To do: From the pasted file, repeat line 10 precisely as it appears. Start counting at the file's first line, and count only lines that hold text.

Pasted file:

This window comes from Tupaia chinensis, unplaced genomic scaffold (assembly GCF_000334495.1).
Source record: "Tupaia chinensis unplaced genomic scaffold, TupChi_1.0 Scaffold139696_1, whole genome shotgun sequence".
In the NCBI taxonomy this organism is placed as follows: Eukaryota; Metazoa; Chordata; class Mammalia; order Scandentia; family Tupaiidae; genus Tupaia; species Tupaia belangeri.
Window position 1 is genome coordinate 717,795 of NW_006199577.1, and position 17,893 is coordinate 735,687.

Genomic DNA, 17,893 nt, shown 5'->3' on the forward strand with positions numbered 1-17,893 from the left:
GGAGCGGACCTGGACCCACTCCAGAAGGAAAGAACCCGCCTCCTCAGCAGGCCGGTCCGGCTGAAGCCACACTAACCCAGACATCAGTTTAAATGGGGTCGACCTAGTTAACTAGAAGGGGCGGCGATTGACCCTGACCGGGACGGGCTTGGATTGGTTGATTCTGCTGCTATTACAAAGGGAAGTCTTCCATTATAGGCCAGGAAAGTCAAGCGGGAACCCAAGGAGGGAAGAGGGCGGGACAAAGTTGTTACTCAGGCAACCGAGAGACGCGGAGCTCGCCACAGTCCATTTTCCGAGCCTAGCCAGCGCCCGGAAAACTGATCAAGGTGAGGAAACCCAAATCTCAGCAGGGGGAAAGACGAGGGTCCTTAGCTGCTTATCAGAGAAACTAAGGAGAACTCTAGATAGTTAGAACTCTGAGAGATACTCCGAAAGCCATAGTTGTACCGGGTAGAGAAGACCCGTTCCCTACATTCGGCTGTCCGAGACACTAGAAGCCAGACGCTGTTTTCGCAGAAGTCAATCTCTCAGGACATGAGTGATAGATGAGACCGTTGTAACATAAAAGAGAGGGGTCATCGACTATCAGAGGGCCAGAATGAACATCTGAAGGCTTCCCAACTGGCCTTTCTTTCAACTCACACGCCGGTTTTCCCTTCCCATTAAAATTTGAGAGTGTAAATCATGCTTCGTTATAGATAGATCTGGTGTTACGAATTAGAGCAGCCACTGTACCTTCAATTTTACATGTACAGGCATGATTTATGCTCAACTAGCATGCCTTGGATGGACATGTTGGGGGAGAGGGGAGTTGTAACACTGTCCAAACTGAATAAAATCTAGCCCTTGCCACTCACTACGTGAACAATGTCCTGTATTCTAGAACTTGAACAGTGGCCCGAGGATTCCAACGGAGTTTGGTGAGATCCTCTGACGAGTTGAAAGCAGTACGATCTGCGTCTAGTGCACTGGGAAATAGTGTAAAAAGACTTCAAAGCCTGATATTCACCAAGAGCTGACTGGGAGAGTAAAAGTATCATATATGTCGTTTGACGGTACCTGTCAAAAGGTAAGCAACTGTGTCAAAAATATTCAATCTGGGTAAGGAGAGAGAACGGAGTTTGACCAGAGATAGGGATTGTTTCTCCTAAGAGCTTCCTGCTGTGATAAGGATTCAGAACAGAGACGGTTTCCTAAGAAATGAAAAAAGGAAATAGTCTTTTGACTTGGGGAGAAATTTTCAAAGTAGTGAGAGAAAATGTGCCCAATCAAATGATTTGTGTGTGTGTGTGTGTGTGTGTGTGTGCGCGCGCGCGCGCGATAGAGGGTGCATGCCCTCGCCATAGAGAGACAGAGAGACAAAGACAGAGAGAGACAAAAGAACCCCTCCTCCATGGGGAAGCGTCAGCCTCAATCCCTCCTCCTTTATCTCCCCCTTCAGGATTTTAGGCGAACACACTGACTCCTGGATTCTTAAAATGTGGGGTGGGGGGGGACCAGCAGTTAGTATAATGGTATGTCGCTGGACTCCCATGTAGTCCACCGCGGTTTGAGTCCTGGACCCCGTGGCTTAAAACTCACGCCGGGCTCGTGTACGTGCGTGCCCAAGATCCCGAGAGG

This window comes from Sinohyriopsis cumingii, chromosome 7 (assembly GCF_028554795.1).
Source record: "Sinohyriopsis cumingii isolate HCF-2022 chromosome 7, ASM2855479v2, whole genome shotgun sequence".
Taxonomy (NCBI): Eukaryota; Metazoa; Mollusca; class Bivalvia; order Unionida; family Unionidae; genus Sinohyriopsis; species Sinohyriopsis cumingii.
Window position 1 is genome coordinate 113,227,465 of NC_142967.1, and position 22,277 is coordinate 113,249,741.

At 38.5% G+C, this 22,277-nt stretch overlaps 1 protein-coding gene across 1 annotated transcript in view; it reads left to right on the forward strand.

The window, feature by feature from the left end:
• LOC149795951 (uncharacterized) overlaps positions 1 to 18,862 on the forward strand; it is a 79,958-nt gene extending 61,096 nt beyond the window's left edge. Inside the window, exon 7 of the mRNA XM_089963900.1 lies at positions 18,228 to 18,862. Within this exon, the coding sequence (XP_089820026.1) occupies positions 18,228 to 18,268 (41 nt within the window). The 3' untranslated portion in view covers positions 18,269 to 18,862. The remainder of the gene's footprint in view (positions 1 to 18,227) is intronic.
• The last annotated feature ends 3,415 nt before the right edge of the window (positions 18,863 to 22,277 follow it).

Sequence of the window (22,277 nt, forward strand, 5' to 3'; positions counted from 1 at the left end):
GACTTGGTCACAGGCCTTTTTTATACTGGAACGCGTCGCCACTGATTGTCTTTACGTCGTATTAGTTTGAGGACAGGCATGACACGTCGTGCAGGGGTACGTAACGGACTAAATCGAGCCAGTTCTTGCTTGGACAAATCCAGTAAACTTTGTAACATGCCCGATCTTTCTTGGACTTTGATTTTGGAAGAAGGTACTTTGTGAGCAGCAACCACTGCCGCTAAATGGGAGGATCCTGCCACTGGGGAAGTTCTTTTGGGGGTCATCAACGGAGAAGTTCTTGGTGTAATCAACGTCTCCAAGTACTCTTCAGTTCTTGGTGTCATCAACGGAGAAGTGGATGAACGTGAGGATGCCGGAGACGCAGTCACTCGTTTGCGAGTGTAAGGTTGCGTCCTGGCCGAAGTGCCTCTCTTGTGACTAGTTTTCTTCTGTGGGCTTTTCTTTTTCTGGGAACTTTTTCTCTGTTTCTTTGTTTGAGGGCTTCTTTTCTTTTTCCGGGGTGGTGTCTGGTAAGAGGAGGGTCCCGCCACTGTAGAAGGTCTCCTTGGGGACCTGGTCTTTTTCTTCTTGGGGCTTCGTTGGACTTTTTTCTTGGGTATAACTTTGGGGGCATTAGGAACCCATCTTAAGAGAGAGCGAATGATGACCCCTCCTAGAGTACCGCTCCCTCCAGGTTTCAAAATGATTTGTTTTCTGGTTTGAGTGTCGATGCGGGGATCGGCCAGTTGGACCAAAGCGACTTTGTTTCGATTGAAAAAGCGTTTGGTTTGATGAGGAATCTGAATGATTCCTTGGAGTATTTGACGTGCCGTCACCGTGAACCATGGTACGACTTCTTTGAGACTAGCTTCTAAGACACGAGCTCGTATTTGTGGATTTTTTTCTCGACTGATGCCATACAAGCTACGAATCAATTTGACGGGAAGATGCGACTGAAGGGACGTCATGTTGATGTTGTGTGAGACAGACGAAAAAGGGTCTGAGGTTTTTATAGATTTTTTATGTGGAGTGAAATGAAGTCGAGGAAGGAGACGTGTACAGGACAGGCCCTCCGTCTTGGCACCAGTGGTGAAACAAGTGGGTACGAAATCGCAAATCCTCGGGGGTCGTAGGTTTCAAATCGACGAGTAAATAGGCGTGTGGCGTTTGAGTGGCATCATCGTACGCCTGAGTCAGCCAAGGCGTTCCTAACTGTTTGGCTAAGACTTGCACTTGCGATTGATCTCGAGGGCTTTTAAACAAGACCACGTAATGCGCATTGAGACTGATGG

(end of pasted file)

Window position 1 is genome coordinate 113,227,465 of NC_142967.1, and position 22,277 is coordinate 113,249,741.